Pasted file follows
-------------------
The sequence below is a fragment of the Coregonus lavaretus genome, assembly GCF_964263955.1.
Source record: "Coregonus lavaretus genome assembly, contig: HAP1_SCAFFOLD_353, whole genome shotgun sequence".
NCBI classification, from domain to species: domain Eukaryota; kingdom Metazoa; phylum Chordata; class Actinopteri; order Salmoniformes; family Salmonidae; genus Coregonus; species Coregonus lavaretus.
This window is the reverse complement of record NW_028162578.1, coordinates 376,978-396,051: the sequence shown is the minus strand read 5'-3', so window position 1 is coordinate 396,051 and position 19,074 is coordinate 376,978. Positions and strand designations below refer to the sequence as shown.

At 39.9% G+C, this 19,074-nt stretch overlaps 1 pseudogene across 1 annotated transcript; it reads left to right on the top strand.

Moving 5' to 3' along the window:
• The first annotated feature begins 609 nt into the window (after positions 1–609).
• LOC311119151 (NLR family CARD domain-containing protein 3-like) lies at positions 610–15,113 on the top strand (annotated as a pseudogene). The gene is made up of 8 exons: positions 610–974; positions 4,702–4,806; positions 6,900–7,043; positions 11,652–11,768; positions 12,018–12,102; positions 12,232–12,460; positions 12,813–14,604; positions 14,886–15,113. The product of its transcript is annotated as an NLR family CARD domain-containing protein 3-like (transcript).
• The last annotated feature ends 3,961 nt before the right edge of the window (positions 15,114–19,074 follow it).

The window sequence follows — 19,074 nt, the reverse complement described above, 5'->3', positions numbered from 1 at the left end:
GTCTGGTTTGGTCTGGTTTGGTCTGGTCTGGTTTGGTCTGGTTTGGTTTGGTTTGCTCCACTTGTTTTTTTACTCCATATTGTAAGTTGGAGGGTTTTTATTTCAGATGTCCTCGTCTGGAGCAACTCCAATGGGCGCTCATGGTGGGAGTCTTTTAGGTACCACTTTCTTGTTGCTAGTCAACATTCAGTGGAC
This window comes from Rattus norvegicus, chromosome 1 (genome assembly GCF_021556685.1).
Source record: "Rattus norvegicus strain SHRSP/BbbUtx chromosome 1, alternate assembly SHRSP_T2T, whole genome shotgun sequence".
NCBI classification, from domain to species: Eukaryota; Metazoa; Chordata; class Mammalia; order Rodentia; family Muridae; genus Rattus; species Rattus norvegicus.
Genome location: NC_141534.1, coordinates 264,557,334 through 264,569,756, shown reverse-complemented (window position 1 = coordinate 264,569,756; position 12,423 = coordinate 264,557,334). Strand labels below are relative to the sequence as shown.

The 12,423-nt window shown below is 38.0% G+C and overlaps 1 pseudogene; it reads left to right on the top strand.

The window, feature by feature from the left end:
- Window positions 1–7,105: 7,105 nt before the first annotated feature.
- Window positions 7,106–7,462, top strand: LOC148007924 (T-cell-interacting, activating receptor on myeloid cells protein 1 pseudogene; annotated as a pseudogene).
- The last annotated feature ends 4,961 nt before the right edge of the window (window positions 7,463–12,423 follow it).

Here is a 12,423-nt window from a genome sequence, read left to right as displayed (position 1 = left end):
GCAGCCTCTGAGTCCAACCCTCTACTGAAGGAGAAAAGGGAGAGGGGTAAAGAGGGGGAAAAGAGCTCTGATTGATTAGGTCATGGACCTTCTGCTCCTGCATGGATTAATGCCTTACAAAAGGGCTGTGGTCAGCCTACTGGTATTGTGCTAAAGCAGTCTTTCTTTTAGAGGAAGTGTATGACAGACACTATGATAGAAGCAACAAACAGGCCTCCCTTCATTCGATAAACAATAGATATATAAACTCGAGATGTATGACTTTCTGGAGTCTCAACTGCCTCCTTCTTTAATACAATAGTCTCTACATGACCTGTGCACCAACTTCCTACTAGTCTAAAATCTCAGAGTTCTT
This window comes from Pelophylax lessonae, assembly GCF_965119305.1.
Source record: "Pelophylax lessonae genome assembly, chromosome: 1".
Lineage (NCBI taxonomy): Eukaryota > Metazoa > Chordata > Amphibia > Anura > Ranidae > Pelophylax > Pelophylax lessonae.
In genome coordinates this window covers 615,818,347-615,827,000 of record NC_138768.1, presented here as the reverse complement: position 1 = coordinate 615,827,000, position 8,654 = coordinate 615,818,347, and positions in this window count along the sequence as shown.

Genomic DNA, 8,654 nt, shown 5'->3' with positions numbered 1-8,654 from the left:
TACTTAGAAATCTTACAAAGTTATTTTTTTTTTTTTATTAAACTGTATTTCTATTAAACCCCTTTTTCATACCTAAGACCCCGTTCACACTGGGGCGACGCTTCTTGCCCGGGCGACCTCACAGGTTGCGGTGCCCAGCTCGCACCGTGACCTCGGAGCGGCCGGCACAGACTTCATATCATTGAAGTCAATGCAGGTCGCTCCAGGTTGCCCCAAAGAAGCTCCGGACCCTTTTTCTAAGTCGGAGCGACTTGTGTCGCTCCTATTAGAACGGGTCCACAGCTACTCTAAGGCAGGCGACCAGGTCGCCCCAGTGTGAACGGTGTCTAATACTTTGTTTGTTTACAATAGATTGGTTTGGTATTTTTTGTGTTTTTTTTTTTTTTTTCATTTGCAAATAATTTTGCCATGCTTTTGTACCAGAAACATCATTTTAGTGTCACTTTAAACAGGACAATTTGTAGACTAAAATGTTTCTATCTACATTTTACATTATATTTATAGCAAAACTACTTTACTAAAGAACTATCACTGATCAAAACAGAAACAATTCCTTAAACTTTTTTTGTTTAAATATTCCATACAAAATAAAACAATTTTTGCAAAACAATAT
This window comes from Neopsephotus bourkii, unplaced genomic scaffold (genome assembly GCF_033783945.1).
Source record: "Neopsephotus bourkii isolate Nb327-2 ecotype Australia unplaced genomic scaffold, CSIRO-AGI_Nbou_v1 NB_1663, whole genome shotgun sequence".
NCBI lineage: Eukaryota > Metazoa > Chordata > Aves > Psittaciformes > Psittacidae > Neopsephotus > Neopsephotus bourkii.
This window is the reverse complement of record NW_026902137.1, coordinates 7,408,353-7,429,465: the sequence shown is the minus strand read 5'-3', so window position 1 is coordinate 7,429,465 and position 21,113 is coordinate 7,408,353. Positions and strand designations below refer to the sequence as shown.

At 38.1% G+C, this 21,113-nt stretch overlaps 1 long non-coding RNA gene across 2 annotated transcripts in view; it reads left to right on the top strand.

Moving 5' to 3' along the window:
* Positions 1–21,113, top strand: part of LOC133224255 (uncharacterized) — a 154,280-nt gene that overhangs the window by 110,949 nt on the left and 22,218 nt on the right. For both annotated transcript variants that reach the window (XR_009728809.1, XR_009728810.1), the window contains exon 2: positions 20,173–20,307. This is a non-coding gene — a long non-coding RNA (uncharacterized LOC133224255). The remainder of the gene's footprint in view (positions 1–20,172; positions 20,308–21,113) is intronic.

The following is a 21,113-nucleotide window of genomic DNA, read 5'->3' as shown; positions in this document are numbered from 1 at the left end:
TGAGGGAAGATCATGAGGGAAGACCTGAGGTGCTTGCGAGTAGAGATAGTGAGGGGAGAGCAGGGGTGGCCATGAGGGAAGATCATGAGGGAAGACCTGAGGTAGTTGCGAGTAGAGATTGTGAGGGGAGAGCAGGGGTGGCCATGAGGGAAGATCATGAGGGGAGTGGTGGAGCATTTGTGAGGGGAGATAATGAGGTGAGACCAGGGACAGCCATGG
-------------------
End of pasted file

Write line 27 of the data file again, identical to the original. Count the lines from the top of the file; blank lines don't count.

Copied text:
Genomic DNA, 8,654 nt, shown 5'->3' with positions numbered 1-8,654 from the left: